Saturday, 26 April 2014

How I beat my fear of Public Speaking


Left: 2012, speaking at a World Vision event of around 50 people. Although I look slightly overenthusiastic, I was more than nervous - my school principal was in that room. Right: Speaking at Southern Easter Camp on Tour in front of 700, sharing the story of the beautiful Malawian people.

Last year I read an article that found that women fear public speaking more than they fear death. This fact seems dramatic to me now, but a couple of years ago I would have been in the exact same boat. Here's the (very long but very condensed) story of how I beat my fear of public speaking and a couple of tips on how you may be able to beat the fear, too.

During my junior years of high school I was your typical shy kid, the person who would sit silent in class without making a peep because I was simply just too nervous. It didn't help that I was short, gangly (sort of still am), had glasses, braces and a bob cut that didn't suit my face. During my first year of high school, we were assigned to present a speech in front of the whole class as a marked assessment. I worried for weeks and even had to re-print several copies of my cue cards because my clammy palms kept running the ink when I practiced at home. Throughout the days we were presenting, I sat nervously in my seat and hoped the speaking list would be pushed back so I had one more day where I wouldn't have to embarrass myself in front of the class.


The day where the teacher called out my name, I stood up, walked to the front of the class and looked at my already-crumpled cue cards - it was one of the worst days of my life. So I began, screwed up on my first sentence and asked to start over, so I did. I restarted, making minimal eye contact, laughed, then sighed, and only after the second cue card did I remember to breathe, I continued, looked up and immediately scanned my eyes down again after noticing the camera they were using to record us. It was probably one of the fastest speeches I had ever delivered, I knew people were clapping at the end out of pity. That was the day I knew I would never be good at public speaking. It didn't help that I decided my topic was going to be 'Inside Jokes', I mean, what the heck? What was I thinking? I had a lot to learn. It surprised me that I somehow passed (barely) and my best friend failed because our teacher thought that her topic, dumpster diving, wasn't "legitimate and appropriate." Who gets to validate these decisions, anyway?

The year after we had to do the same assessment, I remember that one being marginally better because by then I knew a lot my classmates. Even though a lot of the people in my class were friends, it didn't change the fact that they were sitting down and watching me and I was standing up and presenting making a fool of myself. Thirty seconds into presenting, I looked up to make the eye contact I hardly remembered to deliver and spotted my friend in the front row who mouthed 'slow it down'. Only after that cue did I remember to take a breath whenever I saw a full stop.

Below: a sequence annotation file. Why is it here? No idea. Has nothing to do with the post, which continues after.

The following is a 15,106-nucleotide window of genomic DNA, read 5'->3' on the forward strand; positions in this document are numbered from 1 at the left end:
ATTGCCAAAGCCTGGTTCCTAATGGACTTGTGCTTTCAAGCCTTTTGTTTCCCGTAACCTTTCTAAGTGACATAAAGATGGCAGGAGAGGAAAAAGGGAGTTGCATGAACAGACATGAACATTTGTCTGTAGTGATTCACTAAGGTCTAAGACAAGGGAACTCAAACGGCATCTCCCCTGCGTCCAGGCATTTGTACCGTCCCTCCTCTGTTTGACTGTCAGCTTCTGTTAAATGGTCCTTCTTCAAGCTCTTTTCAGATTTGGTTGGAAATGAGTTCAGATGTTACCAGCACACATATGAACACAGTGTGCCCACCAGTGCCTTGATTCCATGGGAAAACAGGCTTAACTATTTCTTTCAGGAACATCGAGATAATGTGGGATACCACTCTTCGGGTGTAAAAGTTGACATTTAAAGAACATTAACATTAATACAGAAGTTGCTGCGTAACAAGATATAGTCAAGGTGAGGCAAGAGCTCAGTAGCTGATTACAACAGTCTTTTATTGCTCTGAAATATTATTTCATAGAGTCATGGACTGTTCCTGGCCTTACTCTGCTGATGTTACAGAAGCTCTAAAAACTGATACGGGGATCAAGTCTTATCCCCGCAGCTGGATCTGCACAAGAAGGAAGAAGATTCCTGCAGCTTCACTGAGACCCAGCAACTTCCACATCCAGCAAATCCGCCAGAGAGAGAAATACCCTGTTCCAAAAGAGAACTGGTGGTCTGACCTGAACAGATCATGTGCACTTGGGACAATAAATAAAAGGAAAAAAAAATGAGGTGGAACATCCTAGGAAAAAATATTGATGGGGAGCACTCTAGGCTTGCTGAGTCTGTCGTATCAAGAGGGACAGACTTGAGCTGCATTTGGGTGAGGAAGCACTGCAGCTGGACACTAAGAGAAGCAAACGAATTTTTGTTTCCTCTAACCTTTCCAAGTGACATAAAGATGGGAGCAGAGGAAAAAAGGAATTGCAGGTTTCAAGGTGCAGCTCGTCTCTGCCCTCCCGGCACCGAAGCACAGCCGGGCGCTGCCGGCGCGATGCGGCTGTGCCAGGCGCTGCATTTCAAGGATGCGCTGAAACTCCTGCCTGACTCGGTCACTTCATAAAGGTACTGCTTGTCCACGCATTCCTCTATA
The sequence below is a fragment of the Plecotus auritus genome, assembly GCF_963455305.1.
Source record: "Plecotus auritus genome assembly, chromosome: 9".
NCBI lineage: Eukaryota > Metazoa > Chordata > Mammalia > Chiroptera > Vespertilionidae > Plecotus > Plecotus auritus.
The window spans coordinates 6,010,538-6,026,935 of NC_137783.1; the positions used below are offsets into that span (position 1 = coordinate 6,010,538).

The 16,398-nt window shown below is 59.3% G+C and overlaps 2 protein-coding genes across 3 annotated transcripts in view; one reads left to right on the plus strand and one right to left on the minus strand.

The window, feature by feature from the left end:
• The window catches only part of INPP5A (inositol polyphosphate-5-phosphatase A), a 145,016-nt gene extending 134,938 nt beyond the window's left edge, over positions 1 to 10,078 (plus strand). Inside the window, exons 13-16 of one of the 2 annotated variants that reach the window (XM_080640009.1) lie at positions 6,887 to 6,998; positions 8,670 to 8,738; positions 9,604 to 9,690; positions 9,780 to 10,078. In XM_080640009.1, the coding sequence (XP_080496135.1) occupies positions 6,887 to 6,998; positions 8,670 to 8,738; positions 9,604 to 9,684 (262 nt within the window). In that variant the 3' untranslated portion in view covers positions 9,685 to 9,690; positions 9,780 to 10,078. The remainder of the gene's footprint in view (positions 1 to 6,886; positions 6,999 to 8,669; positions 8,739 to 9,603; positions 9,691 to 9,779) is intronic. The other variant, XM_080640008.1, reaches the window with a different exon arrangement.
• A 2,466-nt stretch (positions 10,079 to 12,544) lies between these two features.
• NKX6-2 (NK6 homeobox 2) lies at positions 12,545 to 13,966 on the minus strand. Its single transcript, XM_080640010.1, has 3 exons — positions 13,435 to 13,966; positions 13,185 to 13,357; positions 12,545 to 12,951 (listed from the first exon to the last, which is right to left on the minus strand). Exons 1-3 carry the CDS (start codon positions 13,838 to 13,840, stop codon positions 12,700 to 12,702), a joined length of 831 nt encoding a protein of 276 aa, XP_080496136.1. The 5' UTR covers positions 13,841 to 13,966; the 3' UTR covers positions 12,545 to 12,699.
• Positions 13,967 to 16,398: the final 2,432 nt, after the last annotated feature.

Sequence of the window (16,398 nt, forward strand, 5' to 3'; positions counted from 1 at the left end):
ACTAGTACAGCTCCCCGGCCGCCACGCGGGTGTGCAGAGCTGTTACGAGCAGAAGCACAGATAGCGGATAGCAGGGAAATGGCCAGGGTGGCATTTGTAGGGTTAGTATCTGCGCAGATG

Things only changed in my second to last year of high school, when I involved myself in the 40 Hour Famine at school as a leader in the World Vision Club. At the beginning of the year I learnt about a little girl in East Timor called Lily, who didn't have enough food to eat every day because of the food crisis. Lily became my little sister that year, and something sparked inside me like nothing I had ever felt before - a passion to fight for Lily and the children around the world in similar situations. As a leader, I had to stand in front of year group assemblies and tell her story in front of 200 students around three times a week. In one of the first ever assemblies we booked we had Devon, a Schools Relationship Coordinator from World Vision, come and speak for the first time at our school. I asked her, "Devon, you do this as your job, speaking in front of assemblies and inspiring high school students, don't you ever get nervous?" She replied, "Of course I get nervous, the day I stop getting nervous before speaking in front of a group is the day I will quit my job because that's the day I stop being passionate." I didn't want to stop being passionate, three years later, this is the mindset I come back to when I get nervous before talking.



A video: Lily's story.

So I presented at my first year group assembly, videos ready to show, script in hand and the attitude ready to change the world. I stood behind the lectern and presented. I didn't mess up once. For the rest of the year I presented in assemblies, shared stories, told students about how we could help our friends overseas who are living in such hardship and I found so much passion in being able to tell people that we can make a difference. I got an excellence in my speech assessment that year (which is the highest grade you can get, for those of you unfamiliar with NCEA) and I forgot about the days where I felt nervous about standing in front of a group of people.

But it doesn't end there. My passion and love for World Vision and the 40 Hour Famine took me to Malawi as a Youth Ambassador, and I came back with tears that could fill a thousand buckets and stories I could tell for the rest of my life. Talking about the 40 Hour Famine was different for me now, I was no longer speaking to crowds about children I had seen through videos, but about children I had met, played with, conversed with and opened my hearts to. My fear of public speaking briefly returned as I began to doubt how confidently I could express my experience. But then, Devon came to my rescue once again and told me I didn't have to figure out my stories straight away but reminded me that people aren't necessarily going to remember what you say, but they'll definitely remember how you say it. After she said this, I just always remember to open my heart and say whatever I was going to say as genuinely as I can possibly say it.